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Tech Expo: Projects from the Past Still Making an Impact Today


Past projects from UC’s Tech Expo have or are making an impact for regional companies even today. Check out the list below.

Date: 5/7/2008 12:00:00 AM
By: M.B. Reilly
Phone: (513) 556-1824

UC ingot  

One business is set to grow dramatically thanks to a 2007 Tech Expo project.

Last year, current UC College of Applied Science electrical engineering technology major Eric Diehl designed and made a new kind of fireworks launcher, something that dovetailed nicely with his part-time jobs working for show producer Rozzi’s Famous Fireworks, Inc., of Loveland, and for PyroMaster LLC, a local business that rents fireworks equipment.

And now Diehl, 25, of Bridgetown, who will graduate this June, is in talks with these and other commercial fireworks firms.

He explained, “Currently, there is a hole in the pyrotechnic show industry. This hole has to do with the types of firing equipment used to produce a show. There are currently three methods used for firing a show: Hand firing, analog fire and digital fire.”

All of these methods have drawbacks.

  • Hand firing – using lighters and setting off fireworks by hand – is dangerous and slow paced, though inexpensive.
  • Analog firing, using nail boards and basic electronics, is a semi-expensive way to produce a slow- to-medium paced show.
  • Digital firing, making use of laptops, software and expensive custom hardware, produces a fast-paced artistic show, but is expensive.

“So,” said Diehl, “I designed a universal sequencer that offers the speed and artistic ability of the digital systems with the ease-of-use and safety of the analog systems that could be had for the price of a hand-fired show. It was originally made out of analog parts I was able to pick up at Radio Shack. Since then, it’s become a digital system.”

Since first showing his prototype at last year’s UC Tech Expo, Diehl has refined his sequencer and is now producing version 3.0. He has introduced his product to PyroMaster, the local firm that has since underwritten the improvements to the original design. Diehl is also in talks with Fireworks By Grucci, a New York City-based firm that produces fireworks display for events ranging from the Olympics to presidential inaugurations.

He stated, “I’m hoping to be in production by early summer, and if Grucci should decide to use the sequencer, it could be used at the Beijing Olympics and the November opening of Dubai’s new man-made islands. That would mean I’m going to the Olympics and then to Dubai. If the improved version is ready to go and tested by then, it could even be used by Rozzi’s in Cincinnati’s Riverfest celebrations.”

And the economic effect? Diehl reported that PyroMaster will likely market the sequencer to sell for about $500. While large-scale fireworks producers would add the sequencer to their already impressive tool kit, the sequencer could become the mainstay for middle America where municipalities, park services and even individuals seek a low-cost method for producing impressive displays.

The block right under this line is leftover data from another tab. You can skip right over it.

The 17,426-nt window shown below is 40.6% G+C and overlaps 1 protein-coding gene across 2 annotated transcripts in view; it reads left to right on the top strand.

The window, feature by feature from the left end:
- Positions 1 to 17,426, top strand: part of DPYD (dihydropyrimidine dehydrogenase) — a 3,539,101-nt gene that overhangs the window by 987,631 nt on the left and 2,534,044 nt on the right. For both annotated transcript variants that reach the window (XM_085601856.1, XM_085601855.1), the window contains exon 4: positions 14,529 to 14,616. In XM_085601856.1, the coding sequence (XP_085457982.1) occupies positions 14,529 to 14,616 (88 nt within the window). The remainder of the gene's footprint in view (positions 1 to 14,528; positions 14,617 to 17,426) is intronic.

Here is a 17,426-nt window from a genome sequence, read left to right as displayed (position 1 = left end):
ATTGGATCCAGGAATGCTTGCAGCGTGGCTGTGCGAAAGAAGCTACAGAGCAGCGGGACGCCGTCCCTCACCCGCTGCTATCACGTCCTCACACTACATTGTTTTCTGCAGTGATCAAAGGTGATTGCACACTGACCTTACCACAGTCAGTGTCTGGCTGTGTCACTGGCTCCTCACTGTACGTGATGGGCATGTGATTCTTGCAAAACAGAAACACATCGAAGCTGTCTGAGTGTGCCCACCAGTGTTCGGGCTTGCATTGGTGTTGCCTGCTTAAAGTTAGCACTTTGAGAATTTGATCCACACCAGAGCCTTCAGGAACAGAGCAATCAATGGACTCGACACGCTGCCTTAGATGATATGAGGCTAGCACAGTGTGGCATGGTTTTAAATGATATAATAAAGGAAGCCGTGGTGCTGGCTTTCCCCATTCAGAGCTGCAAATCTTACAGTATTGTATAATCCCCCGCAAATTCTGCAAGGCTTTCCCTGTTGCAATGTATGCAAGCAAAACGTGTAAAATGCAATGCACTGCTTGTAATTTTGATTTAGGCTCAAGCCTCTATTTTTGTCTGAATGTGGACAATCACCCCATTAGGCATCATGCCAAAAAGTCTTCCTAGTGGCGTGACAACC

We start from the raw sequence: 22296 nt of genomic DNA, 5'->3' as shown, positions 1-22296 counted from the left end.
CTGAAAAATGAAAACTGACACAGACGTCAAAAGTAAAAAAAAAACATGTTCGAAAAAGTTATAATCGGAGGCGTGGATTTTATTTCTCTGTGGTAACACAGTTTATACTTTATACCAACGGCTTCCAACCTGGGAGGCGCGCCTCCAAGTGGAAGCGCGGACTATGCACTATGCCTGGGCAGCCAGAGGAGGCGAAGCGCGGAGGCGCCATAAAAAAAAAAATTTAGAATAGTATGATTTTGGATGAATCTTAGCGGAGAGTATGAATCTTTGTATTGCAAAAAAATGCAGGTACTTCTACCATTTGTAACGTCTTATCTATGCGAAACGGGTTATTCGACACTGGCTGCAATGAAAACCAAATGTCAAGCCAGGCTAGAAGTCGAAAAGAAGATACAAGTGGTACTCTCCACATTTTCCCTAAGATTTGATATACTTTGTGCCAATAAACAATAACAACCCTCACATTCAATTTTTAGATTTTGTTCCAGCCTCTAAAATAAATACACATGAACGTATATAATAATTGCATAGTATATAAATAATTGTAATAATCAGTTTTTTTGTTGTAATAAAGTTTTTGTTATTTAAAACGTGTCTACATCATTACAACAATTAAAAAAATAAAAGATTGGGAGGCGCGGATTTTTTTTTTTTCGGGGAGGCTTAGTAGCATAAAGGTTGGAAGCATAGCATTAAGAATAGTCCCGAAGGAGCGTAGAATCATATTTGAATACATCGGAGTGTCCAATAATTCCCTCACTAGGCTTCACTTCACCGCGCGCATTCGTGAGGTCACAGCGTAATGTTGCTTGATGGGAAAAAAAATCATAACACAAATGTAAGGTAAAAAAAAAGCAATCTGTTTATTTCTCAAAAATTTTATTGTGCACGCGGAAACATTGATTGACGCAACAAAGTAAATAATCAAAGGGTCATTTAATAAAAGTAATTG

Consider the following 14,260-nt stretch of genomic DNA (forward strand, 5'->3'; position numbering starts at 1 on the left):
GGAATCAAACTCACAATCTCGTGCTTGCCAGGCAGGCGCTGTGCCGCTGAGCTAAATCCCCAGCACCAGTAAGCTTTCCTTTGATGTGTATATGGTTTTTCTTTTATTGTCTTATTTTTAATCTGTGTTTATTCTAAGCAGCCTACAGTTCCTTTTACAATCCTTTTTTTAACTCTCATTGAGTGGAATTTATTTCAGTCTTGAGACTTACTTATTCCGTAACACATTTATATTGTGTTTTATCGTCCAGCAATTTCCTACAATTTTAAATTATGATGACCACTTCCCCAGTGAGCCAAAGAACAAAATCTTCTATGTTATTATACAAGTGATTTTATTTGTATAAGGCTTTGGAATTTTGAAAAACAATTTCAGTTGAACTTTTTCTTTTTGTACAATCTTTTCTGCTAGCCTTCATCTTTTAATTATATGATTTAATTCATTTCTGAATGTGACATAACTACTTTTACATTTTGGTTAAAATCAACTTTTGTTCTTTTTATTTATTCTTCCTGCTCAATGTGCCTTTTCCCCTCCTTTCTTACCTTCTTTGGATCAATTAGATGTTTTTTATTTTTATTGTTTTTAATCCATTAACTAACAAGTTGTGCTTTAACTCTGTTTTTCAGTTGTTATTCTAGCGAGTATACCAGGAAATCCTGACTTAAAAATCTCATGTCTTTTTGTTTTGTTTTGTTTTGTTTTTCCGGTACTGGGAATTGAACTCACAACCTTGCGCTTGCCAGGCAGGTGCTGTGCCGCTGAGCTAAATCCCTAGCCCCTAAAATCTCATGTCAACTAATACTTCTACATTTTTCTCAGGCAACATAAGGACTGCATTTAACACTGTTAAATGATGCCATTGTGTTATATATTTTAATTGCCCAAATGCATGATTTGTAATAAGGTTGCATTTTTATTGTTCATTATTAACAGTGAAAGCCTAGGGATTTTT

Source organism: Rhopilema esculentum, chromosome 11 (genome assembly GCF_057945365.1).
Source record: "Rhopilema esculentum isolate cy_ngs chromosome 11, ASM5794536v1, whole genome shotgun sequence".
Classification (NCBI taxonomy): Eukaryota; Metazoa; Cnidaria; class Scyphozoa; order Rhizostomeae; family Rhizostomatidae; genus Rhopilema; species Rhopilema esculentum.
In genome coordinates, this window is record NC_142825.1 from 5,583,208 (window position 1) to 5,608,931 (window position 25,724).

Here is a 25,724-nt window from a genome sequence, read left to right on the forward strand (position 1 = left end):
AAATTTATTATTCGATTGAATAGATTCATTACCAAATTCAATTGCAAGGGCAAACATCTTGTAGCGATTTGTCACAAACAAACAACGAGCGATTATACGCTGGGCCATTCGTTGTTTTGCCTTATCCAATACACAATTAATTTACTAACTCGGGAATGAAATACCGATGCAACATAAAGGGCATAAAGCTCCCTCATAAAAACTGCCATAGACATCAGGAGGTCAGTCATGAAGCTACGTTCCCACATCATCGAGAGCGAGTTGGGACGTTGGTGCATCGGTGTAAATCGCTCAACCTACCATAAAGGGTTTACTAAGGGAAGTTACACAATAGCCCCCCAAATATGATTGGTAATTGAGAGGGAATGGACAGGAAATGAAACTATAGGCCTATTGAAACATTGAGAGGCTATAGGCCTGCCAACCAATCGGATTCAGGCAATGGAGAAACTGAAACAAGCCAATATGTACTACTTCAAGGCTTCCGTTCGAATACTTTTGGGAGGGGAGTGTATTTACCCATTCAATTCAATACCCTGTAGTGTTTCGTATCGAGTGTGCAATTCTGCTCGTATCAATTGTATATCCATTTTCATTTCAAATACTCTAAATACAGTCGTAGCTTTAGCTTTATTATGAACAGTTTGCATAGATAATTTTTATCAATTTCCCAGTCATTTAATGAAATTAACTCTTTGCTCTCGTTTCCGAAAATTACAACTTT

Said Diehl, “PyroMaster is a local firm looking at serving a very large market. With my sequencer, someone like a municipality, a park service or even an individual can put on a great, safe show for a total cost of about $1,500 that replicates on the small scale what the big-time operators put on using hundreds of thousand of dollars for equipment.

“Of the 16,000 legally permitted fireworks shows on the 4th of July, most are hand fired to this day. That’s dangerous. Locales need a way to put on a great, digitally produced show inexpensively. In time, hand-fired shows are simply going to be outlawed because of the risk they represent. Right now, there’s no other project ready to fill that niche,” he stated.

Other past Tech Expo projects used by business:

  • A digital video interface for an infrared camera created for L-3 Cincinnati Electronics.
  • A server virtualization project by a UC student allowed Duke Energy to push services of many servers to one physical hardware box, thus decreasing costs and increasing the efficient use of hardware resources. Projected savings of the project was set at $200,000 over five years.
  • A laser-pulse primary machine access controller developed for Cincinnati, Inc.

 

UC’s 2008 Tech Expo at a glance

When: 10 a.m.-4 p.m., Thursday, May 22, 2008

Where: Duke Energy Center, 525 Elm St., Cincinnati OH 45202

Admission: Free and open to the public

To partner with UC’s College of Applied Science, contact
Allen Arthur, Associate Dean
UC’s College of Applied Science
513-556-6580
allen.arthur@uc.edu

Other UC research partnerships
Sandra Degen, Vice President
UC Office of Research
513-558-0026
sandra.degen@uc.edu

  • Return to main Tech Expo feature.